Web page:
Florida Guide > Travelling
Cruising - Private Islands Part 2
Great Stirrup Cay (NCL)
It is only in the last 30 years that the concept of visiting a private Caribbean island has become popular with cruise passengers. Following Norwegian Cruise Lines purchase of Great Stirrup Cay, all the major cruise lines began to purchase, or lease, their own islands in the Caribbean, which their cruise ships visit on many of their itineraries.
But of course, each one is very different, as this guide will show you. Norwegian Cruise Line - Great Stirrup Cay
This is part of the Bahamas’ Berry Island chain, and lies about 50 miles from Nassau, and 120 nautical miles from Fort Lauderdale. English is spoken on the island, and US currency is accepted, although you can use your shipboard credit account. Surrounded by a reef, there are sandy beaches and clear water, where exotic tropical fish swim happily around you, as you paddle or swim. It is great for snorkelling, and a good tip is to remember to bring goggles. You might also find water shoes useful, as the ocean floor is rather sharp and rocky. The white sandy beaches are formed of coral and limestone, and there are coconut palms and tropical vegetation. You may even see a Royal Caribbean ship anchored nearby, off the island of CocCay – formerly Little Stirrup Cay.
We first visited Great Stirrup Cay in 1999, when we took a cruise on the famous ‘Norway’. Tendering was by two huge amphibious landing craft (Little Norway I and II ) each taking about 500 people, and filling them took an enormous amount of time. We were not particularly impressed by Great Stirrup Cay on this visit. The beach was quite small, with limited space for loungers. These were crammed in, row upon row, and were actually half loungers – they looked as if they had been cut off – not very comfortable, but they enabled large numbers of people to be accommodated. You were only a few inches from your neighbours and to be honest it was not much of an island idyll.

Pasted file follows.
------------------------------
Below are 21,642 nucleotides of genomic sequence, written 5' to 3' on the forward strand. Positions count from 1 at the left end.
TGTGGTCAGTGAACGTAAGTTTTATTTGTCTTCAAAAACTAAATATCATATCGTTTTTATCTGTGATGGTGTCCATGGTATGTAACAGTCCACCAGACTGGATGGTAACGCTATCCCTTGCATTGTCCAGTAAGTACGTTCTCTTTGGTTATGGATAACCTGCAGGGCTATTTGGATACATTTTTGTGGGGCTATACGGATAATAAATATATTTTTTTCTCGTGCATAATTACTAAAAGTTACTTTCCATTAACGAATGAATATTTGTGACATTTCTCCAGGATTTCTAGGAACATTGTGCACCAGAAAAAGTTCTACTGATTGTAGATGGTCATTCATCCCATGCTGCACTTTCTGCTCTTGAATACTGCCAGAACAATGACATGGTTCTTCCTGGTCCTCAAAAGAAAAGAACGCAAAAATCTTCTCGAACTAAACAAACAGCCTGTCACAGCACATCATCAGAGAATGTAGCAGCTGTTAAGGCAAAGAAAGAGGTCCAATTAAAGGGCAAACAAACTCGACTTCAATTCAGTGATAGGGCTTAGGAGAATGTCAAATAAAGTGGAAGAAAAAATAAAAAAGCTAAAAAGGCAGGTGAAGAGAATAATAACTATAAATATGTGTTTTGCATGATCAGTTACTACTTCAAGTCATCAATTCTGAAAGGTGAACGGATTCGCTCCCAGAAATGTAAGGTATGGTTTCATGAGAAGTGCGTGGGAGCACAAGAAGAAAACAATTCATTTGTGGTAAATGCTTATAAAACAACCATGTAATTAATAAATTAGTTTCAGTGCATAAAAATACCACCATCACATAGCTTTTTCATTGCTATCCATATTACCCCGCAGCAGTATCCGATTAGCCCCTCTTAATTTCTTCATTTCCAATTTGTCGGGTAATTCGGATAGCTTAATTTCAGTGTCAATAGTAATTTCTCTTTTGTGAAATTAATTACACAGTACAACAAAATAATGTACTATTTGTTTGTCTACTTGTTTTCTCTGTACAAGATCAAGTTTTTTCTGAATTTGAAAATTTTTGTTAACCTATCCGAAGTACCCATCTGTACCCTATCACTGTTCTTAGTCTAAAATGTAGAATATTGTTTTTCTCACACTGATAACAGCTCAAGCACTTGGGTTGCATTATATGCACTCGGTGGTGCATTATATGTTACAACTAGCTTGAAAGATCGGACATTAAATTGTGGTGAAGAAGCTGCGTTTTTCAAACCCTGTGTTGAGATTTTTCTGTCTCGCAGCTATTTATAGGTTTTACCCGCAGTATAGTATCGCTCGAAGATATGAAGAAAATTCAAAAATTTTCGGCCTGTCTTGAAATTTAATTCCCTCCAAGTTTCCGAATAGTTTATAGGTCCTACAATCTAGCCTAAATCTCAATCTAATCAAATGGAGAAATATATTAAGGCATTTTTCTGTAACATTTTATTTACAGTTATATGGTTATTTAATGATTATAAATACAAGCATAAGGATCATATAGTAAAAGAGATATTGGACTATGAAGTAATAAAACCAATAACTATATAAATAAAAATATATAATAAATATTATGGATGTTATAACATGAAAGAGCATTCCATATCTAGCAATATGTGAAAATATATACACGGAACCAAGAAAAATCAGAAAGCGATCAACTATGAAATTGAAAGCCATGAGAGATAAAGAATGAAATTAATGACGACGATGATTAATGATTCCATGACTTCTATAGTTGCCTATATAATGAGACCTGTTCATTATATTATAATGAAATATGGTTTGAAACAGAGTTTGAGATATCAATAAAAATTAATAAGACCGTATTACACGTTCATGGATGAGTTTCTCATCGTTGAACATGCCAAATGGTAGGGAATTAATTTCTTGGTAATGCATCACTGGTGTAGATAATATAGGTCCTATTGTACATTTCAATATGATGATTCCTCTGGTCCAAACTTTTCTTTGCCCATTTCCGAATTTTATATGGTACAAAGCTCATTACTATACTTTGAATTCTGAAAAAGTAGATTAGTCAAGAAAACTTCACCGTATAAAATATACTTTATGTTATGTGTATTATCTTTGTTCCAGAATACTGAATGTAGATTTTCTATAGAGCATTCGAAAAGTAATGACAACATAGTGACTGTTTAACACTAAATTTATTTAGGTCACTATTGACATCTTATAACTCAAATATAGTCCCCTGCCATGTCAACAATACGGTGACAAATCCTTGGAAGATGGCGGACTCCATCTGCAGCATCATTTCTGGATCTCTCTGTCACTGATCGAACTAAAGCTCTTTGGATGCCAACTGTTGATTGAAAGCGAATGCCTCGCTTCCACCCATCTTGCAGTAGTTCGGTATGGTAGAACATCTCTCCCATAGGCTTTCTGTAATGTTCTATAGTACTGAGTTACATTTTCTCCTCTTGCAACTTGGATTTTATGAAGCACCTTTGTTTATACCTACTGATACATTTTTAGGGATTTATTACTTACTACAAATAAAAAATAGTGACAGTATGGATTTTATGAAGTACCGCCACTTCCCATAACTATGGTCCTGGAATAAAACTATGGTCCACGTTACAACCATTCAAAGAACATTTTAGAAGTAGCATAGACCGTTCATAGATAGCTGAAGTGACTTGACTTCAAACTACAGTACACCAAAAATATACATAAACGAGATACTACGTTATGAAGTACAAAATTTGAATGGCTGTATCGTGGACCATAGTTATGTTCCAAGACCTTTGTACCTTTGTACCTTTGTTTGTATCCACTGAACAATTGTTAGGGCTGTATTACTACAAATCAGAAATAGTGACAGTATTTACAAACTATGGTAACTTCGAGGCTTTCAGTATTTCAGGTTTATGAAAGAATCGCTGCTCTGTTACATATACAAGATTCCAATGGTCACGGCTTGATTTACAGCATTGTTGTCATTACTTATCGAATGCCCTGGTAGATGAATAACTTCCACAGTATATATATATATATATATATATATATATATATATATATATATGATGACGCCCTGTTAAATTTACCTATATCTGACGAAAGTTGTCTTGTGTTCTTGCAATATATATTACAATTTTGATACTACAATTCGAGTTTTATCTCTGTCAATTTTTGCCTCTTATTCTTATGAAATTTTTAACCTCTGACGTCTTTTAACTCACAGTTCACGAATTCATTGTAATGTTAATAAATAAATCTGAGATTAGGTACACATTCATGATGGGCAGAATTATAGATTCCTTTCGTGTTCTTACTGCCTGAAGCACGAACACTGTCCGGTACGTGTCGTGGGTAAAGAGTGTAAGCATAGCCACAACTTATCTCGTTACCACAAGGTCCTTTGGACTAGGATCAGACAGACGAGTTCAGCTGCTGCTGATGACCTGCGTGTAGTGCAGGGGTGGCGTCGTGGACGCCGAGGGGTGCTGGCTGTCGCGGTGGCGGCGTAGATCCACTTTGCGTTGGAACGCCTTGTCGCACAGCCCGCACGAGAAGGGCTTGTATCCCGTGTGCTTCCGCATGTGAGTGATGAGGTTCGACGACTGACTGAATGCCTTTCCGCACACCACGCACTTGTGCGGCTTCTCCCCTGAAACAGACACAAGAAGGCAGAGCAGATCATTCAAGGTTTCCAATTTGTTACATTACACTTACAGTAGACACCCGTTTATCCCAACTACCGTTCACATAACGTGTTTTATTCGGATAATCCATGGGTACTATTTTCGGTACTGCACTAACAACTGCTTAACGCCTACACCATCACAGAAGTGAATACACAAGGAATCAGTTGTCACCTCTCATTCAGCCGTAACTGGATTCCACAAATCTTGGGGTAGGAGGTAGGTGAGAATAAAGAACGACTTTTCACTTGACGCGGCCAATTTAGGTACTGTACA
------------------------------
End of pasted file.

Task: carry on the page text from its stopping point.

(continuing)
However, since then, NCL have improved the facilities on this island and there is now an expanded schedule of water sports available, including snorkelling, glass bottomed peddle boats (approx. $10 for half an hour), parasailing, kayaks ($20 per hour), sailing catamarans ($30 an hour), jet-skis, and the usual floating mats ($5). Inflatable ‘party’ rafts – circular floats, which can accommodate 4 people, rent out for $15. Various sporting activities take place during the day, including volley ball, nature hikes, and limbo dancing to the calypso band. Nature trails lead across the island, to deserted areas, and you might be lucky enough to find the picturesque lighthouse.
There is a massage hut where passengers can get a massage for $1 a minute, provided by the ship’s Spa staff. A Caribbean band plays, and there are palm shaded hammocks, restrooms, a dining area and a continuous BBQ where you can enjoy chicken, burgers, ribs, hot dogs, salads, French fries, desserts etc. If you want to shop there is a Straw market selling local crafts. You can relax on the beach and wait for the bar staff to bring you a freshly prepared Bahama Mama in a souvenir cup, while the rest of the family snorkel, parasail, explore or simply swim in the crystal clear waters.
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